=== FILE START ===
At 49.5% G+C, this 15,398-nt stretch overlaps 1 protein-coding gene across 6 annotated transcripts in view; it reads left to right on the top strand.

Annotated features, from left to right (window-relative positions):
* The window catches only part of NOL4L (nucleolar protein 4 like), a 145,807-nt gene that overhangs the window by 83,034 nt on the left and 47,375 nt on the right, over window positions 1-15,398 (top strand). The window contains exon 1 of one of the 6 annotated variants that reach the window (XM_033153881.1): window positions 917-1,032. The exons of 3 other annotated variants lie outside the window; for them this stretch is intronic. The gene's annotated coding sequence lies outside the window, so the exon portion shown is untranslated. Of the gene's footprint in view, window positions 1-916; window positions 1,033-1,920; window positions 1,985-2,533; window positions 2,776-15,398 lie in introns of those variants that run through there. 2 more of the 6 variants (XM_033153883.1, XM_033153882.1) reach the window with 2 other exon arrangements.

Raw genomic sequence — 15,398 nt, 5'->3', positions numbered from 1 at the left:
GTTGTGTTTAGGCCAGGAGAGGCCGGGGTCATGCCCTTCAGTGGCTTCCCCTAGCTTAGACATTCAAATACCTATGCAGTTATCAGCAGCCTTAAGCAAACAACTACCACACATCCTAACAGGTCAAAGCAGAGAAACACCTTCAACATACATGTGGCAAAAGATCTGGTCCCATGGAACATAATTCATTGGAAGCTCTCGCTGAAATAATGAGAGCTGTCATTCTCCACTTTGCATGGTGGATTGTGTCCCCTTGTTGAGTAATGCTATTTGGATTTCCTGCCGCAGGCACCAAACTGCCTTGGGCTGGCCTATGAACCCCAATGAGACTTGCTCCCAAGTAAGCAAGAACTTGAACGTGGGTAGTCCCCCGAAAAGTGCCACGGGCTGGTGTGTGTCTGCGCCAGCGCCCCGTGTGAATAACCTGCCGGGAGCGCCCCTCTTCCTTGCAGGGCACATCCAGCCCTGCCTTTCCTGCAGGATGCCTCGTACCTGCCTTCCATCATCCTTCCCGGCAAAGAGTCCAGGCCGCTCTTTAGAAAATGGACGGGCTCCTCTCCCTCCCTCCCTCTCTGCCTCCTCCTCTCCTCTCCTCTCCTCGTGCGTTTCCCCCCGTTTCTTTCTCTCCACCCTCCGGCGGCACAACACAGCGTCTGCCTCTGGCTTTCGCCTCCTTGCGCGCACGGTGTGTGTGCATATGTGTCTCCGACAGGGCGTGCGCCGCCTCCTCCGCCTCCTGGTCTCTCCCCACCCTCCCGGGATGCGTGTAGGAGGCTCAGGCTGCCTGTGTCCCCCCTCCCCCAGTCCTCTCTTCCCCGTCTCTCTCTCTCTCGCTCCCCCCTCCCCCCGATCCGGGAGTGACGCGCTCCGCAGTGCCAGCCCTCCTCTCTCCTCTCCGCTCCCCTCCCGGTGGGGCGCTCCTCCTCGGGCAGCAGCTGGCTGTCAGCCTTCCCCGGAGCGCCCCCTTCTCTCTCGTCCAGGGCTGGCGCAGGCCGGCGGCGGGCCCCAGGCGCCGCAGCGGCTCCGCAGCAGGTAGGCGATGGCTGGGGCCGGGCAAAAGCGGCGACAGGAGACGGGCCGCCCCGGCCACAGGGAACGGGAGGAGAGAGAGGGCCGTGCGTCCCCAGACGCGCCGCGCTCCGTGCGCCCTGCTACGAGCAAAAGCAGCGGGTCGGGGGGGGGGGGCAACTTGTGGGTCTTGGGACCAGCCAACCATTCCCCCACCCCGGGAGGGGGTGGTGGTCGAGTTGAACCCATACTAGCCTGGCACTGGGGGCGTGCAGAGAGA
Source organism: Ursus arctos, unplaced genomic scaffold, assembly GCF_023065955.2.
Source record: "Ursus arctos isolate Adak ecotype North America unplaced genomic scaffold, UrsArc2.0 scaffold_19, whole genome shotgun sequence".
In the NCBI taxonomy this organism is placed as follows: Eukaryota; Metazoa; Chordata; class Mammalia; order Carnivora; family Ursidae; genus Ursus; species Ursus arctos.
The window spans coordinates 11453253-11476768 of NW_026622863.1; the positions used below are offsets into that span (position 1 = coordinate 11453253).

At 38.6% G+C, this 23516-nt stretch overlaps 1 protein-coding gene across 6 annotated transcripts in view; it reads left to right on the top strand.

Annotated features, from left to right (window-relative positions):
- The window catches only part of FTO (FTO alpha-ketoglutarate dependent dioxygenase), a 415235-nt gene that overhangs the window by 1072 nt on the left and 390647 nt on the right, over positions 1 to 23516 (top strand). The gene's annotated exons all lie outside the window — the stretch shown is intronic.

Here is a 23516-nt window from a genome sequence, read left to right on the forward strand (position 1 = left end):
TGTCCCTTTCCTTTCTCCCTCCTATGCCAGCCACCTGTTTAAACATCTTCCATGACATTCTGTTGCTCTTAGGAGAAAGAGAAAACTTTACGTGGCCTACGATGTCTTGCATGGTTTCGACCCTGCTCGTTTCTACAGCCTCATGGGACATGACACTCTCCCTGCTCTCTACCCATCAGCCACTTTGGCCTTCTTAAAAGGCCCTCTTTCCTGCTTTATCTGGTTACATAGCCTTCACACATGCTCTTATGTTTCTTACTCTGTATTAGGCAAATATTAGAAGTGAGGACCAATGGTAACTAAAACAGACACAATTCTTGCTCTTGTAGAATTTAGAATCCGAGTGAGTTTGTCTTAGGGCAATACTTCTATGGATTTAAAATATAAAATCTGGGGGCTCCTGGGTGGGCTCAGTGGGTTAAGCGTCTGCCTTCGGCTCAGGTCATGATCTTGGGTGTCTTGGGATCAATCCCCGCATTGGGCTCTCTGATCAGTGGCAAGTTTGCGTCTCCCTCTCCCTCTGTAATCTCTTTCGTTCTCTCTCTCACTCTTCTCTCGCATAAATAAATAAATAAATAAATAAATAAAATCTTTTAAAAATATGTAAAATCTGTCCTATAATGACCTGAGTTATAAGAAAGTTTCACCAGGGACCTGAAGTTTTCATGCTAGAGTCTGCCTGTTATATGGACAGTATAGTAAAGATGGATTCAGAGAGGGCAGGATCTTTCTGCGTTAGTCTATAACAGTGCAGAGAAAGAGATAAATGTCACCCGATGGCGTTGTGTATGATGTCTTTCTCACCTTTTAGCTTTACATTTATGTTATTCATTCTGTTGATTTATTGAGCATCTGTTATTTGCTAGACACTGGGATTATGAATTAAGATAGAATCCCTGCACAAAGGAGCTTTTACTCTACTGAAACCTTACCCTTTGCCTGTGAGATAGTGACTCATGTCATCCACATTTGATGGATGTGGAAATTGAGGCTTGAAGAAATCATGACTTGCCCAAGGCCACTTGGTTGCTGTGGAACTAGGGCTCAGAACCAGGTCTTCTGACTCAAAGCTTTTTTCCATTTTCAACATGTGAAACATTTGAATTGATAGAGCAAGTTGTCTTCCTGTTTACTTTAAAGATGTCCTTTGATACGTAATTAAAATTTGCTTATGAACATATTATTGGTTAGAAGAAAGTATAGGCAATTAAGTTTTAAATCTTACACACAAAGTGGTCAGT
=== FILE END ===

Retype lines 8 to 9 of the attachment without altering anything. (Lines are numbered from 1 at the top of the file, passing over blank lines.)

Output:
In the NCBI taxonomy this organism is placed as follows: Eukaryota; Metazoa; Chordata; class Mammalia; order Carnivora; family Ursidae; genus Ursus; species Ursus arctos.
The window spans coordinates 11453253-11476768 of NW_026622863.1; the positions used below are offsets into that span (position 1 = coordinate 11453253).